Saturday, March 14, 2009

Colony Collapse Disorder?

It was a warm sunny day today and fearing the worst after seeing no activity from the hive in the past few weeks, I opened up the Italian hive today to find them substantially gone:
They're gone!

There was about 40lbs of honey still in the hive, so they didn't starve. It has been a mild winter and they have been well protected, so they didn't freeze. In today's inspection I found only a small handful of bees still present:
The last of the Italians (RIP)
These few remaining bees were just barely alive and hardly moving. They were as good as dead (RIP). I did not find a queen present and there has been no brood of any kind since last fall. These were very productive bees during the last season and always were gentle. They will be missed, but replaced by another colony of Minnesota Hygienic Bees coming next month.

We also inspected the other colony of Minnesota Hygienics today. They are still very much alive and seem as vigorous as usual. They were out gathering pollen from somewhere and still had a good population and significant honey stores. However we are still concerned as we did not find any brood in the larvae stage today. While we did not spot the queen, it looks like she must be there somewhere. There were no queen cells and only a very small quantity of capped brood.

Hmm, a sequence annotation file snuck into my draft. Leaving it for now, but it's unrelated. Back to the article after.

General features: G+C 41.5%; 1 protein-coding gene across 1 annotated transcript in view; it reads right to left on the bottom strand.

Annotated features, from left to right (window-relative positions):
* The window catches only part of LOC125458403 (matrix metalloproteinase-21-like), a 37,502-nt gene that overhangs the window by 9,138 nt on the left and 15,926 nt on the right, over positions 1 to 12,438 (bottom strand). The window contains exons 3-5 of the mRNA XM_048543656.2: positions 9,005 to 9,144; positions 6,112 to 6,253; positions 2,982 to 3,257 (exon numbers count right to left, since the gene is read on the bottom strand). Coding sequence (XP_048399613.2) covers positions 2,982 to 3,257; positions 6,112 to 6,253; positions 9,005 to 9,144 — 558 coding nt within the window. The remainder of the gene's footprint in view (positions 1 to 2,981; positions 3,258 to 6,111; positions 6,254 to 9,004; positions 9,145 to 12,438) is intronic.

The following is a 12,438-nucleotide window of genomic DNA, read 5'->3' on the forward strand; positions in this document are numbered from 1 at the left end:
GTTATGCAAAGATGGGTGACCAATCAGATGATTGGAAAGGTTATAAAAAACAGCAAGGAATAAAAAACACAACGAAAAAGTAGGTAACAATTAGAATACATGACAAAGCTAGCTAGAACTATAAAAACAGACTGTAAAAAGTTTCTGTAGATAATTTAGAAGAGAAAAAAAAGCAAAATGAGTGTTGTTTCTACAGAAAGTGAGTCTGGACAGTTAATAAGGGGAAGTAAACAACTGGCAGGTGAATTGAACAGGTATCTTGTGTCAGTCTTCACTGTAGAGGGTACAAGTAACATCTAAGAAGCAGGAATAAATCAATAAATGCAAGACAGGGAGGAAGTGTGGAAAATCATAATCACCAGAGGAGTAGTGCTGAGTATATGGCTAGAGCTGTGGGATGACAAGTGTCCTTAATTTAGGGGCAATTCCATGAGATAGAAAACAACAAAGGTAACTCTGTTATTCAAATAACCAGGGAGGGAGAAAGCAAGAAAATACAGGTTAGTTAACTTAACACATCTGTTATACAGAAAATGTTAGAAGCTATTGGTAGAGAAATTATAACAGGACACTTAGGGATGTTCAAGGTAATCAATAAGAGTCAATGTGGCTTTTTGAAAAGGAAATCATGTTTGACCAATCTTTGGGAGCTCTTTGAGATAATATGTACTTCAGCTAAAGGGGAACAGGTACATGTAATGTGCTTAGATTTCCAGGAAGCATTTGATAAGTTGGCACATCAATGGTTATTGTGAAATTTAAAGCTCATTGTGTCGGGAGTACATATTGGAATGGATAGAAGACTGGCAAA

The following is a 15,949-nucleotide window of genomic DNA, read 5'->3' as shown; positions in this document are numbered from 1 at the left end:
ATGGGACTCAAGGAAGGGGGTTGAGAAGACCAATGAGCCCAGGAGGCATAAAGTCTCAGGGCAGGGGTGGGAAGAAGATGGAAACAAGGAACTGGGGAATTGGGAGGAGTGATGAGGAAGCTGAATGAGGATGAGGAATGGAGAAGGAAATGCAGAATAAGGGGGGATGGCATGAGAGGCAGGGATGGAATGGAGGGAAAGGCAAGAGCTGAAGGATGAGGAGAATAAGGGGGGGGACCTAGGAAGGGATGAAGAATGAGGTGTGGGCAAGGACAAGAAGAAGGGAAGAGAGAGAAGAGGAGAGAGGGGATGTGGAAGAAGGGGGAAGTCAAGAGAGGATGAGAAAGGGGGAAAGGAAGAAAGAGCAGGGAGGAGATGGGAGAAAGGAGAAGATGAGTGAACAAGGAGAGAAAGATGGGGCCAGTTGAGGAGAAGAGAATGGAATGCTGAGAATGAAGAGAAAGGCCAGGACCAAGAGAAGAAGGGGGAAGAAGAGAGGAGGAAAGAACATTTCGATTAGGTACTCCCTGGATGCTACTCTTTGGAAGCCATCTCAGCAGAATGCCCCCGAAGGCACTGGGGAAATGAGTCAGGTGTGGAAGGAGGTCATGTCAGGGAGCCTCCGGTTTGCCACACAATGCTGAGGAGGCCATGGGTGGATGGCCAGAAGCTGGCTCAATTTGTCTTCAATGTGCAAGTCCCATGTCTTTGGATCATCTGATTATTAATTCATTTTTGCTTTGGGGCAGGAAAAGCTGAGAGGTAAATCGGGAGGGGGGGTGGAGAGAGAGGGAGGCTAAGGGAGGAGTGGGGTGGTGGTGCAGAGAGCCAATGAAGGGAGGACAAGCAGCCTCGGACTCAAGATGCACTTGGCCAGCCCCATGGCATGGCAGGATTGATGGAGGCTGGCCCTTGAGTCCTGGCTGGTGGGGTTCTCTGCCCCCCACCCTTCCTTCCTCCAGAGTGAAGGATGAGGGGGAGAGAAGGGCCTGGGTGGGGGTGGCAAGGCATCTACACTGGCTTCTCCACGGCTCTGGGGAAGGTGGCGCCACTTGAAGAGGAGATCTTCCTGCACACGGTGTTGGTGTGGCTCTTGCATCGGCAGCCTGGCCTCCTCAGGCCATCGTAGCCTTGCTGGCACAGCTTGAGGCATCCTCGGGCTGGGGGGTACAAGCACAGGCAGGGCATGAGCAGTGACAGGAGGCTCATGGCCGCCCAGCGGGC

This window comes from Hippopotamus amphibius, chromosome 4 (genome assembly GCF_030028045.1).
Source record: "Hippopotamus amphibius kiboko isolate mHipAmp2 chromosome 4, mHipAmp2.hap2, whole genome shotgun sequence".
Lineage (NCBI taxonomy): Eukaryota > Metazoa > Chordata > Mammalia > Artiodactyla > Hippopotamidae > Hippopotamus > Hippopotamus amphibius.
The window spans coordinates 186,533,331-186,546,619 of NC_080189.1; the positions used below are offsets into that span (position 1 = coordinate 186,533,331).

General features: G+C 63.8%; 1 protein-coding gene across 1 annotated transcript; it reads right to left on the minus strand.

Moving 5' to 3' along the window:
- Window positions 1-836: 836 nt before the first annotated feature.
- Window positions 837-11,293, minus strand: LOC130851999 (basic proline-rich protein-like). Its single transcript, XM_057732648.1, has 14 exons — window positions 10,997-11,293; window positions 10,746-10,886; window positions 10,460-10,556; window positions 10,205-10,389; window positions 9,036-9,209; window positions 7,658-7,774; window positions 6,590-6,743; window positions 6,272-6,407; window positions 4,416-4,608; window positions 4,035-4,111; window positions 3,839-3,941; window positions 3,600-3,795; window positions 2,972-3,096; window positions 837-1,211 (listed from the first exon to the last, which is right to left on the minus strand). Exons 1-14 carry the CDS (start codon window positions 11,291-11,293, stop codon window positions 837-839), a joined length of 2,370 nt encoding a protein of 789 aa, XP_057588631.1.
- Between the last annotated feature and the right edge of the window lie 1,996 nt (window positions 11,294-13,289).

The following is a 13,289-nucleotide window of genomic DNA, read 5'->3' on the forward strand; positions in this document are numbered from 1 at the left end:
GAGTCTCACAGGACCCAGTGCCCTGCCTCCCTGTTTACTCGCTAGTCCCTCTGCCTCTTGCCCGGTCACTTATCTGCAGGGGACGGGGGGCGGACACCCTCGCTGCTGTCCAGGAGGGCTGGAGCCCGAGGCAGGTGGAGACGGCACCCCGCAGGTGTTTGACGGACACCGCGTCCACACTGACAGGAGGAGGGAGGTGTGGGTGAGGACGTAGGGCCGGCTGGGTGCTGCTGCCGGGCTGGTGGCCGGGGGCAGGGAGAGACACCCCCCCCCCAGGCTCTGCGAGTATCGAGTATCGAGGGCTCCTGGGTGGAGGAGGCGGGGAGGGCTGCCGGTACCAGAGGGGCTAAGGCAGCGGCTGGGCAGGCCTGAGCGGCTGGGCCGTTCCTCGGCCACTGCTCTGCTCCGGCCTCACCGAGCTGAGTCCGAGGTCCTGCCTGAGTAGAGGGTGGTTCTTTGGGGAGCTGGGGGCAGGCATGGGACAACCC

More info on CCD (videos): TED

2 comments:

Honeybee said...

Thank you for this article. I am sorry to hear about your bees! I had hoped this year would be CCD-free but reports say otherwise.

Thanks,
The Honeybee Conservancy
http://thehoneybeeconservancy.org

Linda T said...

I would wonder if the colony went queenless without your recognizing it or during the winter when you wouldn't know about it. Then the colony would simply dwindle until you opened it up in the spring.